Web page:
Let’s not paint the grass green
As the saying goes, “the worst truth is better than the best lie.” Adding colour to reality, at best, results in a candidate resigning during the process or rejecting an offer; at worst, it leads to recruiting an employee who will quickly leave. Reality verifies all the declarations from the recruitment process. Is the role demanding? Many people enjoy challenges and thrive in such environments. Does the project not offer room for growth? For some candidates, security and a well-organised work environment are more important.
Pre-onboarding – a concept or tool?
With high turnover, considering ‘pre-onboarding’ is worthwhile. It’s the time between accepting an offer and starting work with a new person. It can be used to share details about the position, team dynamics, and the company with the future employee. What will the first day, week, and month of work look like? This helps the individual prepare for the change and speeds up the onboarding process. This can be done through a “welcome book,” a collection of knowledge and rules within the company, such as organisational culture, benefits, and administrative matters.
The most crucial part of team building is proper onboarding. Traditionally, this used to take around 3 months, but in a situation where a large pool of specialists change jobs every year, such a lengthy onboarding period becomes too costly. So, how can we improve and speed up onboarding? It’s a good idea to divide the training into two parts. The first part includes only those elements that are essential for starting work. This typically involves becoming familiar with all systems and tools that the specialist will use in the position. At Awareson, this stage has been shortened to a month, assuming that after this time, the employee should be 100% independent. The second part should include training to enhance skills.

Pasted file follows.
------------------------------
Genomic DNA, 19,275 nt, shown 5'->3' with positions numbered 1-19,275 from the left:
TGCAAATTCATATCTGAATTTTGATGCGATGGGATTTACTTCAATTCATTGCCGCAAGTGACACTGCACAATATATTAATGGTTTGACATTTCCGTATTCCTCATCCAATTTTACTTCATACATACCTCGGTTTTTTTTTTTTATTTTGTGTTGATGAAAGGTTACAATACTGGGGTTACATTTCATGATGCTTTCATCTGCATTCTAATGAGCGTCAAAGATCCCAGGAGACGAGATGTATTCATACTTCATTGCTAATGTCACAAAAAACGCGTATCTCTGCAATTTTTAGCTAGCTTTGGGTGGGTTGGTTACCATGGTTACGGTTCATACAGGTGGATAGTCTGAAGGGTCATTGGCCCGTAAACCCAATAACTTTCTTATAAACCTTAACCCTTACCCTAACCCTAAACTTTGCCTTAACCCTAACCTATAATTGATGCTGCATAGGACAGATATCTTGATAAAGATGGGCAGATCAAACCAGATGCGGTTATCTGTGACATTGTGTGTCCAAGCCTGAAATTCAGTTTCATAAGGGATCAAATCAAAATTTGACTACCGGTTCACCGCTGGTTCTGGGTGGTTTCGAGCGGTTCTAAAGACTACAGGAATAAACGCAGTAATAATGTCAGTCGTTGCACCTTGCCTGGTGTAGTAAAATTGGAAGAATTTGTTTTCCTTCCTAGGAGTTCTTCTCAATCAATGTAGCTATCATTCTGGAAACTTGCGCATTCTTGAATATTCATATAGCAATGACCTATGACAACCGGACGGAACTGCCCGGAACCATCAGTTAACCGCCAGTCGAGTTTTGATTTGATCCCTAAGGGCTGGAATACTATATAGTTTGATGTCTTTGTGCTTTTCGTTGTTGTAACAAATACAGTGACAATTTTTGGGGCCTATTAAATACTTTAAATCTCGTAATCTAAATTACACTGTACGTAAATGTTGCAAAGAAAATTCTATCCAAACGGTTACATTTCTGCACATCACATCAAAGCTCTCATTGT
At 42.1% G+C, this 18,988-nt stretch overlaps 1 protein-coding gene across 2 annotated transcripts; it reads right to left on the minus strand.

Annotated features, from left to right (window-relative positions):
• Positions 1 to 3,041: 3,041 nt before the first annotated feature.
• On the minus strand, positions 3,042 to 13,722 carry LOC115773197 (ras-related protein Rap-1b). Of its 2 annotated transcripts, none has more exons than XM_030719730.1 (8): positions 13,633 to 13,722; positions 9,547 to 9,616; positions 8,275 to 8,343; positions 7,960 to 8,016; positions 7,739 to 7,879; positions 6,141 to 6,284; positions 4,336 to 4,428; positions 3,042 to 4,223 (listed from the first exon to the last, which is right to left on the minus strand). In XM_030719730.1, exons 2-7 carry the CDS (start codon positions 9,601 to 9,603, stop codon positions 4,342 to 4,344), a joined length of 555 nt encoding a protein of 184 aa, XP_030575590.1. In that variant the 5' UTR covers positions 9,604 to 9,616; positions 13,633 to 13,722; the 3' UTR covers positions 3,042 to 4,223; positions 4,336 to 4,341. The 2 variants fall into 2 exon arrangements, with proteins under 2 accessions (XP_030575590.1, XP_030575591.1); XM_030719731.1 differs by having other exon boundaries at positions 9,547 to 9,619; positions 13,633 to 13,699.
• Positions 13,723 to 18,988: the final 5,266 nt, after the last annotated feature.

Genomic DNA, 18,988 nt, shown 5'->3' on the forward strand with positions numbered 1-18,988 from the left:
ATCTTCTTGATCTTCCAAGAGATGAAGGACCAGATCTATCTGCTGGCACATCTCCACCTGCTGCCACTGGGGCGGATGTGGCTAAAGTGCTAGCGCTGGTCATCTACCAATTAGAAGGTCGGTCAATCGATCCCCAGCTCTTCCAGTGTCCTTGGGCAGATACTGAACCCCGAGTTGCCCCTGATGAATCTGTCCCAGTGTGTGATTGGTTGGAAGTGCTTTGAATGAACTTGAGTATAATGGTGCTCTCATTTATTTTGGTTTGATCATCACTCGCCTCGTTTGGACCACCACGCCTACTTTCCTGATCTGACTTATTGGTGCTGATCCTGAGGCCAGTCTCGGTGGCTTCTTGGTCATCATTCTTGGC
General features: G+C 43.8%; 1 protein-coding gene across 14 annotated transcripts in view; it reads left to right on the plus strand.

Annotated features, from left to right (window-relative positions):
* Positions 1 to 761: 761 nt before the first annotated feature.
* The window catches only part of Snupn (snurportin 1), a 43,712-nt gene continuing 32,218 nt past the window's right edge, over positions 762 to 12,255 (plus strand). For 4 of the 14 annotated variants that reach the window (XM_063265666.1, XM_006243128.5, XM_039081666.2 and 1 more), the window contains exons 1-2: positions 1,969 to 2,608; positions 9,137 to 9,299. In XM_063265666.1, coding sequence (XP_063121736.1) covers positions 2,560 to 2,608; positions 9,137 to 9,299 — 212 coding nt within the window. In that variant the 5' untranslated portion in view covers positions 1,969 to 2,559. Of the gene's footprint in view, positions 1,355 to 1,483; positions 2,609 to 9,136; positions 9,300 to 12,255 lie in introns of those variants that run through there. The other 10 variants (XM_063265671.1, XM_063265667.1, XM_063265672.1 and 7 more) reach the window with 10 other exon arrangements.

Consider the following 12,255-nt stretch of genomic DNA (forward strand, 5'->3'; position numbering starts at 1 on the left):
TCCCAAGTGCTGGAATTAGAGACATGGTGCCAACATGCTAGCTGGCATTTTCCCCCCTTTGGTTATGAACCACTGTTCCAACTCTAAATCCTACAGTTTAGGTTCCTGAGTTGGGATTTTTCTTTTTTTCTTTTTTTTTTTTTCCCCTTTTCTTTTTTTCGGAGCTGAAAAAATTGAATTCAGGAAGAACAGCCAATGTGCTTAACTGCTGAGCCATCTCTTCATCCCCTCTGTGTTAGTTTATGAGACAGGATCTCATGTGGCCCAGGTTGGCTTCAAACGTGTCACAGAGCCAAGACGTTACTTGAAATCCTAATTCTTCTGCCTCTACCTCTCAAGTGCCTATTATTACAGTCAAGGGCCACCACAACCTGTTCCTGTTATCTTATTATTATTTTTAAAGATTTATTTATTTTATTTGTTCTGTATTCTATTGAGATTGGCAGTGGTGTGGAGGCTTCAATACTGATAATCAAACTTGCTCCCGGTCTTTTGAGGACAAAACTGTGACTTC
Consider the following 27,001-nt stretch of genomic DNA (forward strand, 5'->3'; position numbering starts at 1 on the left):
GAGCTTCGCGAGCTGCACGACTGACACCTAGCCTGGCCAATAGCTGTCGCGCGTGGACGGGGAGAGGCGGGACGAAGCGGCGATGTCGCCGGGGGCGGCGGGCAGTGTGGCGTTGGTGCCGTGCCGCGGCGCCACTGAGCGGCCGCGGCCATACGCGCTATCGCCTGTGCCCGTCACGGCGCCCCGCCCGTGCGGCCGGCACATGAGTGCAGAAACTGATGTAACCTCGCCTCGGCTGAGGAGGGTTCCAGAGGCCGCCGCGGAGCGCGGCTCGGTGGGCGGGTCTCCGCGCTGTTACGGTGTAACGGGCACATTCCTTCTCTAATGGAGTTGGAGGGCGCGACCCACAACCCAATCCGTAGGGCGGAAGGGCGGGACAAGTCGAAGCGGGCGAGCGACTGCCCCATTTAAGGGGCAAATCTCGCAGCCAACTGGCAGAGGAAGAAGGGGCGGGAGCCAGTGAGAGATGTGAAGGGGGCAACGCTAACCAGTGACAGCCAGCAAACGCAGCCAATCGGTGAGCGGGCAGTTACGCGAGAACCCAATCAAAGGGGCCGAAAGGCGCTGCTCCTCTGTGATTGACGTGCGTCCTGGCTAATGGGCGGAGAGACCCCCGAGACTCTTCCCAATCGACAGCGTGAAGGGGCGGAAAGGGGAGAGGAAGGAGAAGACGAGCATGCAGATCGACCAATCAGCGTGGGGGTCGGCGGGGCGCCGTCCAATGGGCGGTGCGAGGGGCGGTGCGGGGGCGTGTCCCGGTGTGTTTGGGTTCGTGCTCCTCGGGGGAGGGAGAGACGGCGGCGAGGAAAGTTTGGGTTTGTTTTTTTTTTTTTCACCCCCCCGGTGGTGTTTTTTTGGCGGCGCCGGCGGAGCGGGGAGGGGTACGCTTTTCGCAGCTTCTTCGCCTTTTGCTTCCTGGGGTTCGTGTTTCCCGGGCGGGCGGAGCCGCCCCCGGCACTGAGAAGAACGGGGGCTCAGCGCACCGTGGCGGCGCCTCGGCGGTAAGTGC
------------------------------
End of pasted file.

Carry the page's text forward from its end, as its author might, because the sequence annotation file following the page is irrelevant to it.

Last but not least…
An “exit interview,” a conversation with a departing employee, is the best tool to find out what led to the separation. It’s also valuable to analyse the reasons for departure within the company in a standardised manner, such as by talking to immediate supervisors and colleagues. Was the employee mismatched technically, in terms of personality, or perhaps they simply completed their tasks within a specified time frame and there was no room for further collaboration?
Body leasing, contract work, and freelancing are the job market’s responses to turnover. 18% of surveyed IT specialists declare that they work on contracts, and half of those employed under standard employment contracts, consider this option. Such a choice is usually driven by economic factors and a desire for development. Contract rates are still 20-30% higher than those for permanent positions, with there being a slight risk of unemployment between contracts. More and more experts are also self-sufficient enough to effectively manage their time and tasks without needing organisational integration.